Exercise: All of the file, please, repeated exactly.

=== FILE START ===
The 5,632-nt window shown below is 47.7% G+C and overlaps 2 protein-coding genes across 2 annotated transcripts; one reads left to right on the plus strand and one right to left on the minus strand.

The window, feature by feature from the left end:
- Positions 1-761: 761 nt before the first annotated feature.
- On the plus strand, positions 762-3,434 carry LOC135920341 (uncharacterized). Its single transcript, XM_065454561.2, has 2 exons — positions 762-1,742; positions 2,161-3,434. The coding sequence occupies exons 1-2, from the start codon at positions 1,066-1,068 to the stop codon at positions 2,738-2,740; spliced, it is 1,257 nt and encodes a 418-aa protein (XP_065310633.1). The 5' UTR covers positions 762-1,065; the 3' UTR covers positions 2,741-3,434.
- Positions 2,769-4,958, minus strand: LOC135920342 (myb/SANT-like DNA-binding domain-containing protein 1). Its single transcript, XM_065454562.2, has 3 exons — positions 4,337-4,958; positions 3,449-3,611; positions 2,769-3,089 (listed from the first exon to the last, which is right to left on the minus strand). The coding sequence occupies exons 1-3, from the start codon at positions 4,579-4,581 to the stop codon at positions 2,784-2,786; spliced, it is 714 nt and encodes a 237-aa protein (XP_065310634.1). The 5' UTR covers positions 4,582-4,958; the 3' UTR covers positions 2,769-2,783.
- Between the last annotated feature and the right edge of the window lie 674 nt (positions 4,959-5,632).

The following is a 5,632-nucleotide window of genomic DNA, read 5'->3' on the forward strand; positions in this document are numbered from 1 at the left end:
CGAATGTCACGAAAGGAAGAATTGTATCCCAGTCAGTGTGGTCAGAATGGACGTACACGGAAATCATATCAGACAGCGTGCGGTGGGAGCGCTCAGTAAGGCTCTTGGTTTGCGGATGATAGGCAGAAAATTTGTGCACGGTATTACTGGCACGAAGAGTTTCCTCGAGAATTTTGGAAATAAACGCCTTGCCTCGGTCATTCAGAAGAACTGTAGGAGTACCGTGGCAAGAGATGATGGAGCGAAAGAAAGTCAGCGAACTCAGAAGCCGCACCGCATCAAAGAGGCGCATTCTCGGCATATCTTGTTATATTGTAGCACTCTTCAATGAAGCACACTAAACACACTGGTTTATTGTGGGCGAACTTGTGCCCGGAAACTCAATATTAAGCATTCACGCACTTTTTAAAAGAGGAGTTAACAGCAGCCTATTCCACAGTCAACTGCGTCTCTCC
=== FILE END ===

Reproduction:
The 5,632-nt window shown below is 47.7% G+C and overlaps 2 protein-coding genes across 2 annotated transcripts; one reads left to right on the plus strand and one right to left on the minus strand.

The window, feature by feature from the left end:
- Positions 1-761: 761 nt before the first annotated feature.
- On the plus strand, positions 762-3,434 carry LOC135920341 (uncharacterized). Its single transcript, XM_065454561.2, has 2 exons — positions 762-1,742; positions 2,161-3,434. The coding sequence occupies exons 1-2, from the start codon at positions 1,066-1,068 to the stop codon at positions 2,738-2,740; spliced, it is 1,257 nt and encodes a 418-aa protein (XP_065310633.1). The 5' UTR covers positions 762-1,065; the 3' UTR covers positions 2,741-3,434.
- Positions 2,769-4,958, minus strand: LOC135920342 (myb/SANT-like DNA-binding domain-containing protein 1). Its single transcript, XM_065454562.2, has 3 exons — positions 4,337-4,958; positions 3,449-3,611; positions 2,769-3,089 (listed from the first exon to the last, which is right to left on the minus strand). The coding sequence occupies exons 1-3, from the start codon at positions 4,579-4,581 to the stop codon at positions 2,784-2,786; spliced, it is 714 nt and encodes a 237-aa protein (XP_065310634.1). The 5' UTR covers positions 4,582-4,958; the 3' UTR covers positions 2,769-2,783.
- Between the last annotated feature and the right edge of the window lie 674 nt (positions 4,959-5,632).

The following is a 5,632-nucleotide window of genomic DNA, read 5'->3' on the forward strand; positions in this document are numbered from 1 at the left end:
CGAATGTCACGAAAGGAAGAATTGTATCCCAGTCAGTGTGGTCAGAATGGACGTACACGGAAATCATATCAGACAGCGTGCGGTGGGAGCGCTCAGTAAGGCTCTTGGTTTGCGGATGATAGGCAGAAAATTTGTGCACGGTATTACTGGCACGAAGAGTTTCCTCGAGAATTTTGGAAATAAACGCCTTGCCTCGGTCATTCAGAAGAACTGTAGGAGTACCGTGGCAAGAGATGATGGAGCGAAAGAAAGTCAGCGAACTCAGAAGCCGCACCGCATCAAAGAGGCGCATTCTCGGCATATCTTGTTATATTGTAGCACTCTTCAATGAAGCACACTAAACACACTGGTTTATTGTGGGCGAACTTGTGCCCGGAAACTCAATATTAAGCATTCACGCACTTTTTAAAAGAGGAGTTAACAGCAGCCTATTCCACAGTCAACTGCGTCTCTCC